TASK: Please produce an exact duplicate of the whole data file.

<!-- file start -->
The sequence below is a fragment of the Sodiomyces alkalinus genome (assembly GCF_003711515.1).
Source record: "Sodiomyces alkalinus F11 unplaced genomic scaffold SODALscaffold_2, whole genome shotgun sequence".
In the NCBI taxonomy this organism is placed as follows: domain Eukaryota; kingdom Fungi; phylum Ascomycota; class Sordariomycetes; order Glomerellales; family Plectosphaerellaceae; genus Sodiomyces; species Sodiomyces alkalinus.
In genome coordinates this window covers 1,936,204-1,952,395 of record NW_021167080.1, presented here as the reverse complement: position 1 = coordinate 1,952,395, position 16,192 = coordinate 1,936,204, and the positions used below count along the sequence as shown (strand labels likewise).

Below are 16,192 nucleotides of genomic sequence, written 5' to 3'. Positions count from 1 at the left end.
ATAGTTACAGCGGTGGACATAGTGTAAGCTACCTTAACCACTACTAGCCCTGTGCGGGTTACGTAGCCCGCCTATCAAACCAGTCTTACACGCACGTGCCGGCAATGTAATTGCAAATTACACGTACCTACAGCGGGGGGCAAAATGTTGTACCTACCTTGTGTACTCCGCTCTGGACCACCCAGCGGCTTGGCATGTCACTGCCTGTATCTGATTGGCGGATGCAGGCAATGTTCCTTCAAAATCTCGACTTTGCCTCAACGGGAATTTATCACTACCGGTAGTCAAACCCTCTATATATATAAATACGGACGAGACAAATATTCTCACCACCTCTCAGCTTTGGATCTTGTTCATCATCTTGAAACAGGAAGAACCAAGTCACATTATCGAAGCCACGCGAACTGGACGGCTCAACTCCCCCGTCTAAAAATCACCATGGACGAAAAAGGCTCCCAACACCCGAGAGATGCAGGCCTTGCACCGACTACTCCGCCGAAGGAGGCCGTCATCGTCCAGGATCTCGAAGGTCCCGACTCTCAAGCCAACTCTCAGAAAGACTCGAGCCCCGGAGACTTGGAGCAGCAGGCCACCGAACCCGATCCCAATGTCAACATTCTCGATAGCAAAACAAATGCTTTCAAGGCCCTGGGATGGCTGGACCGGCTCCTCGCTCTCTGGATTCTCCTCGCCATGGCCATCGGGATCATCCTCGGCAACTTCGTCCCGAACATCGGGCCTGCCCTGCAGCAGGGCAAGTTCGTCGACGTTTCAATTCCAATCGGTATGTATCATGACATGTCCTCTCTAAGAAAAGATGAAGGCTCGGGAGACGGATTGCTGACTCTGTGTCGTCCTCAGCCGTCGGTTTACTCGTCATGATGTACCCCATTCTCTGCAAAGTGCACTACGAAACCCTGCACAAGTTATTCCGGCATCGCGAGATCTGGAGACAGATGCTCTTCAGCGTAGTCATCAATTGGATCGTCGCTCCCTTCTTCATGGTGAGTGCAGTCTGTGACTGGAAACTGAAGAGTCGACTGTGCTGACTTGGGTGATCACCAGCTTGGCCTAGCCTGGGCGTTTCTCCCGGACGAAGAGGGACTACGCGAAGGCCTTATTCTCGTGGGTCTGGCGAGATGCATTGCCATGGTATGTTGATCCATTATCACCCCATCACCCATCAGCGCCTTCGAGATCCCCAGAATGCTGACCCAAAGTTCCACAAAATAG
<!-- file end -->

The sequence below is a fragment of the Sodiomyces alkalinus genome (assembly GCF_003711515.1).
Source record: "Sodiomyces alkalinus F11 unplaced genomic scaffold SODALscaffold_2, whole genome shotgun sequence".
In the NCBI taxonomy this organism is placed as follows: domain Eukaryota; kingdom Fungi; phylum Ascomycota; class Sordariomycetes; order Glomerellales; family Plectosphaerellaceae; genus Sodiomyces; species Sodiomyces alkalinus.
In genome coordinates this window covers 1,936,204-1,952,395 of record NW_021167080.1, presented here as the reverse complement: position 1 = coordinate 1,952,395, position 16,192 = coordinate 1,936,204, and the positions used below count along the sequence as shown (strand labels likewise).

Below are 16,192 nucleotides of genomic sequence, written 5' to 3'. Positions count from 1 at the left end.
ATAGTTACAGCGGTGGACATAGTGTAAGCTACCTTAACCACTACTAGCCCTGTGCGGGTTACGTAGCCCGCCTATCAAACCAGTCTTACACGCACGTGCCGGCAATGTAATTGCAAATTACACGTACCTACAGCGGGGGGCAAAATGTTGTACCTACCTTGTGTACTCCGCTCTGGACCACCCAGCGGCTTGGCATGTCACTGCCTGTATCTGATTGGCGGATGCAGGCAATGTTCCTTCAAAATCTCGACTTTGCCTCAACGGGAATTTATCACTACCGGTAGTCAAACCCTCTATATATATAAATACGGACGAGACAAATATTCTCACCACCTCTCAGCTTTGGATCTTGTTCATCATCTTGAAACAGGAAGAACCAAGTCACATTATCGAAGCCACGCGAACTGGACGGCTCAACTCCCCCGTCTAAAAATCACCATGGACGAAAAAGGCTCCCAACACCCGAGAGATGCAGGCCTTGCACCGACTACTCCGCCGAAGGAGGCCGTCATCGTCCAGGATCTCGAAGGTCCCGACTCTCAAGCCAACTCTCAGAAAGACTCGAGCCCCGGAGACTTGGAGCAGCAGGCCACCGAACCCGATCCCAATGTCAACATTCTCGATAGCAAAACAAATGCTTTCAAGGCCCTGGGATGGCTGGACCGGCTCCTCGCTCTCTGGATTCTCCTCGCCATGGCCATCGGGATCATCCTCGGCAACTTCGTCCCGAACATCGGGCCTGCCCTGCAGCAGGGCAAGTTCGTCGACGTTTCAATTCCAATCGGTATGTATCATGACATGTCCTCTCTAAGAAAAGATGAAGGCTCGGGAGACGGATTGCTGACTCTGTGTCGTCCTCAGCCGTCGGTTTACTCGTCATGATGTACCCCATTCTCTGCAAAGTGCACTACGAAACCCTGCACAAGTTATTCCGGCATCGCGAGATCTGGAGACAGATGCTCTTCAGCGTAGTCATCAATTGGATCGTCGCTCCCTTCTTCATGGTGAGTGCAGTCTGTGACTGGAAACTGAAGAGTCGACTGTGCTGACTTGGGTGATCACCAGCTTGGCCTAGCCTGGGCGTTTCTCCCGGACGAAGAGGGACTACGCGAAGGCCTTATTCTCGTGGGTCTGGCGAGATGCATTGCCATGGTATGTTGATCCATTATCACCCCATCACCCATCAGCGCCTTCGAGATCCCCAGAATGCTGACCCAAAGTTCCACAAAATAG